A comment under this answer states that the apparent angular speed of the Sun is 8% slower during the solstices. This is rather counter-intuitive, since the rotation speed of the Earth is constant (or close enough for the timescales considered).

Why does the Sun appear to move slower in the sky at the solstices?


All points on the celestial sphere execute a full circle every (sidereal) day, but the speed of a point with nonzero declination is slower than a point on the celestial equator because it's traveling on a small circle, not a great circle. This is exactly the same as how a point on the terrestrial equator travels at a higher speed than a point not on the equator. Eg, a point with a latitude or declination of 60° travels at half the speed of a point on the equator, because cos(60°) = 0.5

At the solstices, the Sun is on either the tropic of Cancer or Capricorn, so it has its maximum or minimum declination, approximately ±23.4°. So its speed is cos(23.4) $\approx$ 0.9178 relative to a point on the celestial equator, or about 8% slower, as Mike G mentioned in that comment.

Here's a diagram from an answer about latitude speed by SF. on the Space Exploration Stack Exchange:

latitude speed diagram

  • $\begingroup$ I guess I didn't phrase my question right. I wanted to know about the angular speed, because that's what is mentioned in the linked answer. $\endgroup$
    – usernumber
    Mar 2 '20 at 12:47
  • 2
    $\begingroup$ @usernumber Well, "angular speed" can be a bit ambiguous. ;) But my answer is talking about the same thing that Mike G is. Eg, in 1 hour a star on the celestial equator traces out an arc across the sky of 15°, but a star at 60° declination traces out an arc of half that length, and a star close to the celestial pole only moves along a very small arc, although its arc will have a lot more curvature. $\endgroup$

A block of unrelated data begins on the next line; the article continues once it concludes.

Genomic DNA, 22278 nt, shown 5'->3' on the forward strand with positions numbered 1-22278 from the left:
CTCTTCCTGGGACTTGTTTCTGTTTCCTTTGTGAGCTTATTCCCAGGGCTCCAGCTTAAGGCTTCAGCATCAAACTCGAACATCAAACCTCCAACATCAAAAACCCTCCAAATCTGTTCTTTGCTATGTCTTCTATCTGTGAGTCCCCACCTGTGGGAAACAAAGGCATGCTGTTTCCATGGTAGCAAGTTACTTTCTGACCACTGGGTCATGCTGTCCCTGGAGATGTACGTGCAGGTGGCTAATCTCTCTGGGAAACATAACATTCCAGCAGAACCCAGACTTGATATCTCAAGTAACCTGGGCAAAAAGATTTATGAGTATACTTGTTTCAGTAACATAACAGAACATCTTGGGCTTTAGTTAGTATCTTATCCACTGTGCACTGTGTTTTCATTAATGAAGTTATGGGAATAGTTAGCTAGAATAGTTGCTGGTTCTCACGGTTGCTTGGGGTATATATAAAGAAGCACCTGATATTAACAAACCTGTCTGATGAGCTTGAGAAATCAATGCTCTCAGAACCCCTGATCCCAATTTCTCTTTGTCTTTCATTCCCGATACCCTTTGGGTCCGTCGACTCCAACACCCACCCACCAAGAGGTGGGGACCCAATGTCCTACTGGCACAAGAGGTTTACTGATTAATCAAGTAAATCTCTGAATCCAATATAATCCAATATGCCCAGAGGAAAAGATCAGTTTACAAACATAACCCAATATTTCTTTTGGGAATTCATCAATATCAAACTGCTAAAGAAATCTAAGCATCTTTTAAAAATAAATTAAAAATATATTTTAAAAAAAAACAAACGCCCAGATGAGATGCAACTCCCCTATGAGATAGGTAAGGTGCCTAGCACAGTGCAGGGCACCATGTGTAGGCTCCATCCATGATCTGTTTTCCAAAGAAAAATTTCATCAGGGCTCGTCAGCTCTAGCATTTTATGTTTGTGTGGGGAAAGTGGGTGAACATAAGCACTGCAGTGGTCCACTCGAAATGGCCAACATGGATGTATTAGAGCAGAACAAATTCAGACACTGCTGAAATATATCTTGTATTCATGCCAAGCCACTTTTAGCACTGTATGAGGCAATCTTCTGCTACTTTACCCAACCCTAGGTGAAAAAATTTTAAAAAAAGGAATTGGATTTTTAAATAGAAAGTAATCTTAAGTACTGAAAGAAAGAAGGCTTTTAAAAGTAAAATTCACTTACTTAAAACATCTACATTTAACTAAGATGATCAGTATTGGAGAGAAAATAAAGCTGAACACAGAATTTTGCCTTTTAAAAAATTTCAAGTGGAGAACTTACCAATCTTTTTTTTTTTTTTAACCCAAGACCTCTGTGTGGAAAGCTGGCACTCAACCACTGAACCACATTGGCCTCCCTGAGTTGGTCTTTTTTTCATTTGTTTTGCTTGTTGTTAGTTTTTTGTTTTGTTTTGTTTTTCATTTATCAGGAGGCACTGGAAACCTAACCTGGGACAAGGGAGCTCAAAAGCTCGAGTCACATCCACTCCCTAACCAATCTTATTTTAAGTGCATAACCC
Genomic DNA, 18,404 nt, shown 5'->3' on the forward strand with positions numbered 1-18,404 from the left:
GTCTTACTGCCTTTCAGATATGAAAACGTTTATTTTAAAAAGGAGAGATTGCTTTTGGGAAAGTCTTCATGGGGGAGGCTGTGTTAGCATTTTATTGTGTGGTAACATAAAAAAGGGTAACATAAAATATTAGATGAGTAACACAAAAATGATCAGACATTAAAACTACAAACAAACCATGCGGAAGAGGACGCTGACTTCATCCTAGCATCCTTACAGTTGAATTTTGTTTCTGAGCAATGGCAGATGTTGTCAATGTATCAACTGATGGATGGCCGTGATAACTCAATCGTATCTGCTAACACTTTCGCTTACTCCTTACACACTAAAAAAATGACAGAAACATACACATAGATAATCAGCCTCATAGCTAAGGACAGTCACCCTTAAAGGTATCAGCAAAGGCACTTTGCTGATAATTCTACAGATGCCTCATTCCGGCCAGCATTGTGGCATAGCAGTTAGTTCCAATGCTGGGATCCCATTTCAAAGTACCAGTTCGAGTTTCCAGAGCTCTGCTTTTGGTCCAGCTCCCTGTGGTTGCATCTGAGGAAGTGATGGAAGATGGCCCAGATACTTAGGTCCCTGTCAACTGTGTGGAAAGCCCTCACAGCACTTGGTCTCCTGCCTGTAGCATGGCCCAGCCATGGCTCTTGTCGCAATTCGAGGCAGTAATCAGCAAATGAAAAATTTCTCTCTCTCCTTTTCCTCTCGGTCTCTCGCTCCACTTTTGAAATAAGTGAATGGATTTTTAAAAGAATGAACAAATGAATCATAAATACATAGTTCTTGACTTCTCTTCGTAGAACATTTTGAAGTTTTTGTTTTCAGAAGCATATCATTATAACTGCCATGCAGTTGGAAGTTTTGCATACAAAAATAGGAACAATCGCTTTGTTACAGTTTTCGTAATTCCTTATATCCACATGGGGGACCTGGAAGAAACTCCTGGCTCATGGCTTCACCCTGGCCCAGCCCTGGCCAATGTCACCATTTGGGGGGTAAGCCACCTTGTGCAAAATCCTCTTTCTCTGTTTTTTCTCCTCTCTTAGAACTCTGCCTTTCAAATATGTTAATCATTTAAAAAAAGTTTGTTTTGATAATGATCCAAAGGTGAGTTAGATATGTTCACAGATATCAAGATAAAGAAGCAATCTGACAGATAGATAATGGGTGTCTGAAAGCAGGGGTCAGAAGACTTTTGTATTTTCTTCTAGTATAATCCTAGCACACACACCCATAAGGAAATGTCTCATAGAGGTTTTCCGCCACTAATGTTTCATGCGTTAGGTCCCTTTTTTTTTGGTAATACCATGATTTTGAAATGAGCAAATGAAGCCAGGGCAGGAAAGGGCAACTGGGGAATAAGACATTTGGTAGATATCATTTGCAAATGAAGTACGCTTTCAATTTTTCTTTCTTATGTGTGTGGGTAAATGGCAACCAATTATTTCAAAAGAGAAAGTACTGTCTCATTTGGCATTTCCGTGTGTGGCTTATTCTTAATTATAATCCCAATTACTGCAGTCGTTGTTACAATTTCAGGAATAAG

– PM 2Ring
    Mar 2 '20 at 13:05
  • $\begingroup$ astronomy.stackexchange.com/questions/1116/… may or may not be helpful $\endgroup$
    – user21
    Mar 2 '20 at 15:58
  • 1
    $\begingroup$ Maybe it's helpful to consider the equivalent terrestrial situation. A nautical mile is defined as the length of an arc of 1 minute on any meridian of an ideal spherical Earth, so 60 NM (nautical miles) equals 1 degree on the meridian. If you travel exactly north or south along a meridian by 60 NM your latitude changes by 1°. Like the meridians, the equator is a great circle, so if you go 60 NM along the equator your longitude changes by 1°. But if you travel along the small circle of latitude 60° for 60 NM your longitude changes by 2°. $\endgroup$
    – PM 2Ring
    Mar 6 '20 at 14:53
  • 1
    $\begingroup$ +1 Useful. @usernumber, the last paragraph of this answer may or may not help. $\endgroup$
    – Mike G
    Mar 7 '20 at 2:33

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